JESSICA YELLIN, CNN NATIONAL POLITICAL CORRESPONDENT: It began with a powerful explosion less than 24 hours ago. Helicopters and ships are frantically searching the waters off Venice, Louisiana, for 11 people who are missing after the blast. Federal authorities tell CNN that so far there has been no report of any oil spill.

ANDERSON COOPER, CNN ANCHOR: At first it seemed like a story about trying to find those people, rescuing those people and dealing with the explosion.

UNIDENTIFIED FEMALE: The burning oil rig sank into the sea. The missing 11 workers are now feared dead and this morning authorities have major concerns about the crude oil at the rate of 336,000 gallons a day spilling into the Gulf.

ADMIRAL THAD ALLEN, NATIONAL INCIDENT COMMANDER: When the rig actually sunk, a couple hours later I was actually in the Oval Office with the secretary briefing the president on what had happened. But it was clear to everybody with the order of magnitude that we were dealing with, we needed to declare a spill of national significance.

TONY HAYWARD, CEO, BP GROUP: (INAUDIBLE) this morning is about 200 feet above the leak being lowered very carefully onto the leak. It works in 300 to 400 feet of water but the pressures and temperatures are very different here, so we cannot be confident that it will work.

SUTTLES: Our opportunity we're pursuing at the moment is what is called the top kill or junk shot opportunity. I know this sounds very basic, but it's actually a quite complex technique.

COOPER: BP, which owns the well, has offered a bunch of ideas for stopping the leak but frankly they all seem kind of half baked. The most surprising, something they're calling the junk shot which involves shooting old golf balls, tires, rubber, cement into the leak. Talking about golf balls and tires.

DOUGLAS BRINKLEY, PRESIDENTIAL HISTORIAN: What really started happening is that the whole country was trying to plug that hole. And it became very apparent that BP really didn't know what they were doing.

GARY TUCHMAN, CNN NATIONAL CORRESPONDENT: People on the coastline obviously in Louisiana, Mississippi, Alabama and Florida are very concerned, but we can tell you, because we took a three-and-a- half-hour boat ride to get out here, that the oil is still at least 35, or 40 miles away.

We were all fearful that this oil was going to come to shore. We heard reports that oil had reached land in the Chandeleur Islands.

It was the first oil we saw with land, and we anticipated there would be a lot more to come.

COOPER: Because remember, the first couple of weeks, there was no real sign of oil coming ashore. But until you actually see it, I think a lot of people didn't it really seem, it didn't seem real.

There's a thick layer of crude oil over this entire part of the wetlands. You can just reach down and it just coats your glove when you put your hand in it. You can also see it out on the reeds coating about a foot or two up. The tide has gone down a little bit, but all these plants here have, they have just been killed.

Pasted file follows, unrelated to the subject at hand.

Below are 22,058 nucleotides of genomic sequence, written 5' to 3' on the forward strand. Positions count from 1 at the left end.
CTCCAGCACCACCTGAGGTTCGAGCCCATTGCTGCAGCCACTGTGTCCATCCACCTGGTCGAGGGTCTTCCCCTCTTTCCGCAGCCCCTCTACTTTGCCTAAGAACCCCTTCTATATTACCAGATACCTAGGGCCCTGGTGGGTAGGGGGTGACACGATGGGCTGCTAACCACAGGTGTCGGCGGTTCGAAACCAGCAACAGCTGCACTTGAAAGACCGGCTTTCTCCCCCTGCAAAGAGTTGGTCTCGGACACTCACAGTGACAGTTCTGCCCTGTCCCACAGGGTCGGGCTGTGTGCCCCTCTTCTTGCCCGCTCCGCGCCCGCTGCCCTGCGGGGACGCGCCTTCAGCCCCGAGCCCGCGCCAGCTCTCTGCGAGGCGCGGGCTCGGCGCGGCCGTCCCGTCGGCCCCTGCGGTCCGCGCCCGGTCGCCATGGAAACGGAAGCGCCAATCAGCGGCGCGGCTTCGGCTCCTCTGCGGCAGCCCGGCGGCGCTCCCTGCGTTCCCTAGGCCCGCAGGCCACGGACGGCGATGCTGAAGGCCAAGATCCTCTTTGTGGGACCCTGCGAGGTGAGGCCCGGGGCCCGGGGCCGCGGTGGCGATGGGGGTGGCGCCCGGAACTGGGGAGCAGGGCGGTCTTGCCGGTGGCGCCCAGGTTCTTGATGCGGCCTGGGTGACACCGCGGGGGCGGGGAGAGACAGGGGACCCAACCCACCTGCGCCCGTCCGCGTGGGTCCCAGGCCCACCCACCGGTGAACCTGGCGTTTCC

BILLY NUNGESSER, PRESIDENT, PLAQUEMINES PARISH, LOUISIANA: They have no plan. The Coast Guard nor BP has a plan. There's nobody cleaning up the marsh. They told us all along the dispersements would seek it, break it apart. I want to see a plan. If you're not going to have a plan, get the hell out of the way and let us go do it ourselves.

COOPER: I think it took us a while to realize how un-transparent BP was being.

HAYWARD: We don't yet have all the answers. I'm not prepared. I had no prior knowledge. I haven't seen this. Again, I haven't seen this.

COOPER: We were asking BP for interviews pretty much every day. I viewed it as my job and our job to get some of their officials on and just ask them about discrepancies.

And today, just as we have done every day for weeks now, literally weeks, we invited BP CEO Tony Hayward to come on 360. Again today, the answer was no. He does the morning shows. Maybe he doesn't want to stay up late. We will stay up. I will wake up early.

BP and the government estimate of 5,000 gallons a day leaking, the one that the government has been using, BP has been using for more than a month now, OK, today we learned that's wrong, way wrong.

UNIDENTIFIED FEMALE: A thousand barrels per day.

UNIDENTIFIED MALE: Somewhere between 1,000 and 5,000 barrels a day.

UNIDENTIFIED MALE: Five thousand barrels per day.

UNIDENTIFIED FEMALE: Range of 12,000 to 19,000 barrels per day.

ALLEN: Well, 12,000 to 19,000 and 12,000 to 25,000. We should be in the range of somewhere between 40,000 and 50,000 barrels per day.

COOPER: Today for the first time we got these live images, these live feeds. But these images were provided by BP only after weeks of prodding from Congress and the media.

BRINKLEY: And the defining moment was when the camera came and people could see this wasn't a trickle, that it really hadn't been slowing down, that it was gushing out.

ALLEN: I basically told the senior leadership of BP, I said, you're going to have to stream this video, there's no choice.

COOPER: What is it like, what is the toughest part (INAUDIBLE)?

UNIDENTIFIED FEMALE: Our future. It's really scary, because we're very resilient people, but I don't know think we will be able to spring back from this.

HAYWARD: We're sorry for the massive disruption it's caused to their lives. There's no one who wants this thing over more than I do. I would like my life back.

COOPER: More from BP CEO Tony Hayward. He admitted his company had not been entirely prepared for a leak such as this. Clearly we knew that. He also issued an apology today for saying he wants this disaster over because he would like his life back.

But then he went on to say, telling "The Financial Times" that the oil containment effort has been, and I quote, very successful in keeping oil away from the coast. Very successful?

So, Billy, when you hear Tony Hayward saying he wants his life back?

NUNGESSER: It's embarrassing. How can a human being not have compassion for what's going on here? How can his board not throw him off and fire him?

COOPER: Why is this so emotional for you, Billy?